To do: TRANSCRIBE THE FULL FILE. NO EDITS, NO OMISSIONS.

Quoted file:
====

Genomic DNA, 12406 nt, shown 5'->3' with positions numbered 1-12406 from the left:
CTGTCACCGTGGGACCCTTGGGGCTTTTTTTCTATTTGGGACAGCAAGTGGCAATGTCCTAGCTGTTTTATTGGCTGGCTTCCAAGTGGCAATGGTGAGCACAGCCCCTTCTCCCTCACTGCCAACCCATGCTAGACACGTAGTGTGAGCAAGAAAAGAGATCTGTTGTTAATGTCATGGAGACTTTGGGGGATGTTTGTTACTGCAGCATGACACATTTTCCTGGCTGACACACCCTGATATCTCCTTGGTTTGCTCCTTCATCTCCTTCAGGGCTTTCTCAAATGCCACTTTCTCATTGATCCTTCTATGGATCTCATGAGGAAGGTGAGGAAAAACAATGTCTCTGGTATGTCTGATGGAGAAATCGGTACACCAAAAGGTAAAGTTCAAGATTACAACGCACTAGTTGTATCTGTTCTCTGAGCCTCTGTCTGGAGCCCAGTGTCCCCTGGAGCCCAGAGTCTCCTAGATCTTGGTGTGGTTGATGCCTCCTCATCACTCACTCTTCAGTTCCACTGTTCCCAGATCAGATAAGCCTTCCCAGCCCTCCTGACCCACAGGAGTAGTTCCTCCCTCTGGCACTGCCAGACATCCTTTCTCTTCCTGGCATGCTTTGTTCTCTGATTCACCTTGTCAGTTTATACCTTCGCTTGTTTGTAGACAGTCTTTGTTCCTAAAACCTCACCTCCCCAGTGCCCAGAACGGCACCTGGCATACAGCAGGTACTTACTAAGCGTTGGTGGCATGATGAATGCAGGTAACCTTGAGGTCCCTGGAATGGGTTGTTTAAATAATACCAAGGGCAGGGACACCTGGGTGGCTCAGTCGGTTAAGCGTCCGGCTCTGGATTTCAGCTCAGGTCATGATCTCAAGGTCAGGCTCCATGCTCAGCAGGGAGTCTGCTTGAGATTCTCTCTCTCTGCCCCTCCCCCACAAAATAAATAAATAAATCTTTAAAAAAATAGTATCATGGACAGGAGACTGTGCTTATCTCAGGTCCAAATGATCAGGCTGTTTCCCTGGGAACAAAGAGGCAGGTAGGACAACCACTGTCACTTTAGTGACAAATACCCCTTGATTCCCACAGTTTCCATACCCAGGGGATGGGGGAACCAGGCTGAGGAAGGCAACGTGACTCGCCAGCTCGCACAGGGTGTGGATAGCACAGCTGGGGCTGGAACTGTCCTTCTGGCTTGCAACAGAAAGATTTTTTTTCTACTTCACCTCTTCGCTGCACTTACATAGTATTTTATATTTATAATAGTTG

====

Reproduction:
Genomic DNA, 12406 nt, shown 5'->3' with positions numbered 1-12406 from the left:
CTGTCACCGTGGGACCCTTGGGGCTTTTTTTCTATTTGGGACAGCAAGTGGCAATGTCCTAGCTGTTTTATTGGCTGGCTTCCAAGTGGCAATGGTGAGCACAGCCCCTTCTCCCTCACTGCCAACCCATGCTAGACACGTAGTGTGAGCAAGAAAAGAGATCTGTTGTTAATGTCATGGAGACTTTGGGGGATGTTTGTTACTGCAGCATGACACATTTTCCTGGCTGACACACCCTGATATCTCCTTGGTTTGCTCCTTCATCTCCTTCAGGGCTTTCTCAAATGCCACTTTCTCATTGATCCTTCTATGGATCTCATGAGGAAGGTGAGGAAAAACAATGTCTCTGGTATGTCTGATGGAGAAATCGGTACACCAAAAGGTAAAGTTCAAGATTACAACGCACTAGTTGTATCTGTTCTCTGAGCCTCTGTCTGGAGCCCAGTGTCCCCTGGAGCCCAGAGTCTCCTAGATCTTGGTGTGGTTGATGCCTCCTCATCACTCACTCTTCAGTTCCACTGTTCCCAGATCAGATAAGCCTTCCCAGCCCTCCTGACCCACAGGAGTAGTTCCTCCCTCTGGCACTGCCAGACATCCTTTCTCTTCCTGGCATGCTTTGTTCTCTGATTCACCTTGTCAGTTTATACCTTCGCTTGTTTGTAGACAGTCTTTGTTCCTAAAACCTCACCTCCCCAGTGCCCAGAACGGCACCTGGCATACAGCAGGTACTTACTAAGCGTTGGTGGCATGATGAATGCAGGTAACCTTGAGGTCCCTGGAATGGGTTGTTTAAATAATACCAAGGGCAGGGACACCTGGGTGGCTCAGTCGGTTAAGCGTCCGGCTCTGGATTTCAGCTCAGGTCATGATCTCAAGGTCAGGCTCCATGCTCAGCAGGGAGTCTGCTTGAGATTCTCTCTCTCTGCCCCTCCCCCACAAAATAAATAAATAAATCTTTAAAAAAATAGTATCATGGACAGGAGACTGTGCTTATCTCAGGTCCAAATGATCAGGCTGTTTCCCTGGGAACAAAGAGGCAGGTAGGACAACCACTGTCACTTTAGTGACAAATACCCCTTGATTCCCACAGTTTCCATACCCAGGGGATGGGGGAACCAGGCTGAGGAAGGCAACGTGACTCGCCAGCTCGCACAGGGTGTGGATAGCACAGCTGGGGCTGGAACTGTCCTTCTGGCTTGCAACAGAAAGATTTTTTTTCTACTTCACCTCTTCGCTGCACTTACATAGTATTTTATATTTATAATAGTTG